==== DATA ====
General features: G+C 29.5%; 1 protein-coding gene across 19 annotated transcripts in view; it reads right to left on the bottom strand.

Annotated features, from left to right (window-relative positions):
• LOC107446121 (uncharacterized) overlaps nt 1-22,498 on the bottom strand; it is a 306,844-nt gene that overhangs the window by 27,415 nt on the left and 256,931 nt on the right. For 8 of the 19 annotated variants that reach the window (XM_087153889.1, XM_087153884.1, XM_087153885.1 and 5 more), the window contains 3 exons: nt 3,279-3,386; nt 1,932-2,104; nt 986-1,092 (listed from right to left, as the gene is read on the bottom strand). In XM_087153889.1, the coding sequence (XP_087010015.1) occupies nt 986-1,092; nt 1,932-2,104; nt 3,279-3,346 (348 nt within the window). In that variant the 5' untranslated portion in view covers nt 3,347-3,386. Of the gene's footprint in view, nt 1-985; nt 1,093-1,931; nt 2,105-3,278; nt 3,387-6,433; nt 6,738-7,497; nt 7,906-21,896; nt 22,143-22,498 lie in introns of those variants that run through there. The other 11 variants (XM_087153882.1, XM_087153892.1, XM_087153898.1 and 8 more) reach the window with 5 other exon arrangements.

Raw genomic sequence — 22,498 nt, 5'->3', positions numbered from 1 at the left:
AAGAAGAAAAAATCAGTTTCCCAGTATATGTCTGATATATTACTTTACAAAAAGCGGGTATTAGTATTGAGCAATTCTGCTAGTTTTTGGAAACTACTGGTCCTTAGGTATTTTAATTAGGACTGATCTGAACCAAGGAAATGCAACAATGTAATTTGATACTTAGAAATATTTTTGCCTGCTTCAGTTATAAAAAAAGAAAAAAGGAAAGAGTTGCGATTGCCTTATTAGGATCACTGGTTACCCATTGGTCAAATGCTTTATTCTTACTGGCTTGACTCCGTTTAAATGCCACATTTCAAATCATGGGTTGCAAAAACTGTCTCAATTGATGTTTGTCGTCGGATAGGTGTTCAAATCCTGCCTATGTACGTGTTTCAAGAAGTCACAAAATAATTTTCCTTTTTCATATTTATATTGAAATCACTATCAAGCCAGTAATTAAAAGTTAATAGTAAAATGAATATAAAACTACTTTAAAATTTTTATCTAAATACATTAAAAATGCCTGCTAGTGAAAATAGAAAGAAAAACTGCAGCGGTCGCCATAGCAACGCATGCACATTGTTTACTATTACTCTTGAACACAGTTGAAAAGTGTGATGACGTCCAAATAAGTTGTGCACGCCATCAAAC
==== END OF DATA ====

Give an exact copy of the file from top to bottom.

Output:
General features: G+C 29.5%; 1 protein-coding gene across 19 annotated transcripts in view; it reads right to left on the bottom strand.

Annotated features, from left to right (window-relative positions):
• LOC107446121 (uncharacterized) overlaps nt 1-22,498 on the bottom strand; it is a 306,844-nt gene that overhangs the window by 27,415 nt on the left and 256,931 nt on the right. For 8 of the 19 annotated variants that reach the window (XM_087153889.1, XM_087153884.1, XM_087153885.1 and 5 more), the window contains 3 exons: nt 3,279-3,386; nt 1,932-2,104; nt 986-1,092 (listed from right to left, as the gene is read on the bottom strand). In XM_087153889.1, the coding sequence (XP_087010015.1) occupies nt 986-1,092; nt 1,932-2,104; nt 3,279-3,346 (348 nt within the window). In that variant the 5' untranslated portion in view covers nt 3,347-3,386. Of the gene's footprint in view, nt 1-985; nt 1,093-1,931; nt 2,105-3,278; nt 3,387-6,433; nt 6,738-7,497; nt 7,906-21,896; nt 22,143-22,498 lie in introns of those variants that run through there. The other 11 variants (XM_087153882.1, XM_087153892.1, XM_087153898.1 and 8 more) reach the window with 5 other exon arrangements.

Raw genomic sequence — 22,498 nt, 5'->3', positions numbered from 1 at the left:
AAGAAGAAAAAATCAGTTTCCCAGTATATGTCTGATATATTACTTTACAAAAAGCGGGTATTAGTATTGAGCAATTCTGCTAGTTTTTGGAAACTACTGGTCCTTAGGTATTTTAATTAGGACTGATCTGAACCAAGGAAATGCAACAATGTAATTTGATACTTAGAAATATTTTTGCCTGCTTCAGTTATAAAAAAAGAAAAAAGGAAAGAGTTGCGATTGCCTTATTAGGATCACTGGTTACCCATTGGTCAAATGCTTTATTCTTACTGGCTTGACTCCGTTTAAATGCCACATTTCAAATCATGGGTTGCAAAAACTGTCTCAATTGATGTTTGTCGTCGGATAGGTGTTCAAATCCTGCCTATGTACGTGTTTCAAGAAGTCACAAAATAATTTTCCTTTTTCATATTTATATTGAAATCACTATCAAGCCAGTAATTAAAAGTTAATAGTAAAATGAATATAAAACTACTTTAAAATTTTTATCTAAATACATTAAAAATGCCTGCTAGTGAAAATAGAAAGAAAAACTGCAGCGGTCGCCATAGCAACGCATGCACATTGTTTACTATTACTCTTGAACACAGTTGAAAAGTGTGATGACGTCCAAATAAGTTGTGCACGCCATCAAAC